This talk uses a literary and cultural archive to explain how urban and environmental change have shaped the core questions of queer and trans studies in the U.S. since the 1950s. In the talk I argue that an urban environmental history of queer and trans studies is useful for explaining the tools that queer and trans critique offers to an analysis of how ideas of race, gender, sexuality, and kinship shape advocacy for environmental justice amid climate emergency. To illustrate this argument, I focus on trans and Two-Spirit poet Julian Talamantez Brolaski’s 2011 collection gowanus atropolis in the context of the Superfund remediation of Brooklyn’s Gowanus Canal, a project ongoing in the 2020s. I set Brolaski’s collection in conversation with the history of the Superfund program to argue that Superfund has been integral to shaping how remediation projects in the U.S. have equated environmental repair with racialized and gendered social normativity. I use a queer and trans approach to reframe how designers, urbanists, and environmental advocates might approach remediation projects that seek to sustain a narrative of normative growth compatible neither with the lives of marginalized residents nor with adaptation in the face of climate change.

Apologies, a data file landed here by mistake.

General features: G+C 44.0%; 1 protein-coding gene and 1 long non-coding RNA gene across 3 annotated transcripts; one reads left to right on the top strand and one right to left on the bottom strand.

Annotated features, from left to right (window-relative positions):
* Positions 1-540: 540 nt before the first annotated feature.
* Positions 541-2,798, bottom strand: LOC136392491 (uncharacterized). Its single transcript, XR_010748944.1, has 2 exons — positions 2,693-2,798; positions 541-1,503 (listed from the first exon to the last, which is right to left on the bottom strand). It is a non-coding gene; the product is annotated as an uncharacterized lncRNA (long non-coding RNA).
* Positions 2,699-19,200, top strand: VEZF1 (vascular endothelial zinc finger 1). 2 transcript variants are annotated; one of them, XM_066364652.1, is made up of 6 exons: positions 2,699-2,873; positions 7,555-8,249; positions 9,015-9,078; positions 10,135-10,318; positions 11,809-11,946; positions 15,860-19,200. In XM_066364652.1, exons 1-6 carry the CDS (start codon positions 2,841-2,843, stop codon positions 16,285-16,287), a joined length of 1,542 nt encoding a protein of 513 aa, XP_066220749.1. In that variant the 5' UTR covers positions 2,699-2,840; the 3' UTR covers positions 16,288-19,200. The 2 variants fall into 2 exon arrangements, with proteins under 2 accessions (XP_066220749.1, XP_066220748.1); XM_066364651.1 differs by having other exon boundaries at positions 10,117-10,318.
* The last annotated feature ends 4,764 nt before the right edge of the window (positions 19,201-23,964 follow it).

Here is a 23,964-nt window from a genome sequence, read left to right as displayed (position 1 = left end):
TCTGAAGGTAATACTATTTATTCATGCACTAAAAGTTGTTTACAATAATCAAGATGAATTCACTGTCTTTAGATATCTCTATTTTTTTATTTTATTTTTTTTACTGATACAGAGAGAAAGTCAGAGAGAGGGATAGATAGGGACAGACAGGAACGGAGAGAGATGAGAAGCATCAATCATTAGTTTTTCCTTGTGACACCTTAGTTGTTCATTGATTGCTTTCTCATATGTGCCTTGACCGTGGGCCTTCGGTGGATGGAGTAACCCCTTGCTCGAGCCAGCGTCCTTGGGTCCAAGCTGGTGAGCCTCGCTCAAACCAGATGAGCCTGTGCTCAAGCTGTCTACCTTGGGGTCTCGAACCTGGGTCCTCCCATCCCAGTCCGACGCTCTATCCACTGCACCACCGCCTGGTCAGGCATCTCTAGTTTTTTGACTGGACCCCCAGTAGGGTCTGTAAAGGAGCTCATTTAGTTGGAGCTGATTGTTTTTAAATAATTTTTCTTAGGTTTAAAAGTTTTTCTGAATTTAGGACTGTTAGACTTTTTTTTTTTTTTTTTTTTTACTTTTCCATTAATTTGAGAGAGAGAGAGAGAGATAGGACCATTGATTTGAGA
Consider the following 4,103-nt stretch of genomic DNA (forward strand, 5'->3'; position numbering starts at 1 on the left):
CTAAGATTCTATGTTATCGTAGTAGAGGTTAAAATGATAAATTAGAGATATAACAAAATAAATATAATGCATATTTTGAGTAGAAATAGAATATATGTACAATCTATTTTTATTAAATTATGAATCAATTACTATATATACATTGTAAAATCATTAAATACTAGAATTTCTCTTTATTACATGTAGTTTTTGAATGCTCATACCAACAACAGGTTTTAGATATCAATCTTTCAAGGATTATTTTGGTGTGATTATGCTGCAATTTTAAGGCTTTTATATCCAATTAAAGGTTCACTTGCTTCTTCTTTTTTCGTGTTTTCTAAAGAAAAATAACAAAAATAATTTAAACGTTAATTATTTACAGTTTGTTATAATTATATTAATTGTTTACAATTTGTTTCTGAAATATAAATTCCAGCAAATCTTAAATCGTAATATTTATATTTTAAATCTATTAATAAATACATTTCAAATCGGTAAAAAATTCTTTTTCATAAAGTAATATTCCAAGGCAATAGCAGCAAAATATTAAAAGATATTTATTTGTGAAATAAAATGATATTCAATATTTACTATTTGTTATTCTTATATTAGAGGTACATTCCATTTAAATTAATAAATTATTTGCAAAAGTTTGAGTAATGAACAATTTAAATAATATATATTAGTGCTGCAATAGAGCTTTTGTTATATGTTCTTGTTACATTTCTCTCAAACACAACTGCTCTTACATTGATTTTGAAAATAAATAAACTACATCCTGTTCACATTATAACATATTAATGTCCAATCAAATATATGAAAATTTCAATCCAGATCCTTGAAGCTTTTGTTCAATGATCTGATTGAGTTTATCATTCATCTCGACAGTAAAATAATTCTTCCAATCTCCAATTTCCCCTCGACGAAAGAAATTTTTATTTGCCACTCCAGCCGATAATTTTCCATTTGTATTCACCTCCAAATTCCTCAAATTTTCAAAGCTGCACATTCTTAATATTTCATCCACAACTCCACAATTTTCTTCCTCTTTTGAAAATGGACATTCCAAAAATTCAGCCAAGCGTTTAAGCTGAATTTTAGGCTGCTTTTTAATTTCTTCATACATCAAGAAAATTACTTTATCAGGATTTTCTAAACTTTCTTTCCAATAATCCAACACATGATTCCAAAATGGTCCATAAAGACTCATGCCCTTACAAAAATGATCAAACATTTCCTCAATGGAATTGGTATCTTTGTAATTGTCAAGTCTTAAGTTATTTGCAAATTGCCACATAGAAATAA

Davy Knittle (he/they) is Assistant Professor of English at the University of Delaware. In 2022, he was HMEI/Princeton Mellon Fellow in Architecture, Urbanism, and the Environment at Princeton University. Davy works at the intersection of urban studies, queer and trans studies, and the environmental humanities. He is at work on a book project entitled “Urbanist Desire and the Ecology of Queer and Trans Survival.” Davy’s recent work has appeared or is forthcoming in Perspecta, GLQ: A Journal of Lesbian and Gay Studies, Planning Perspectives,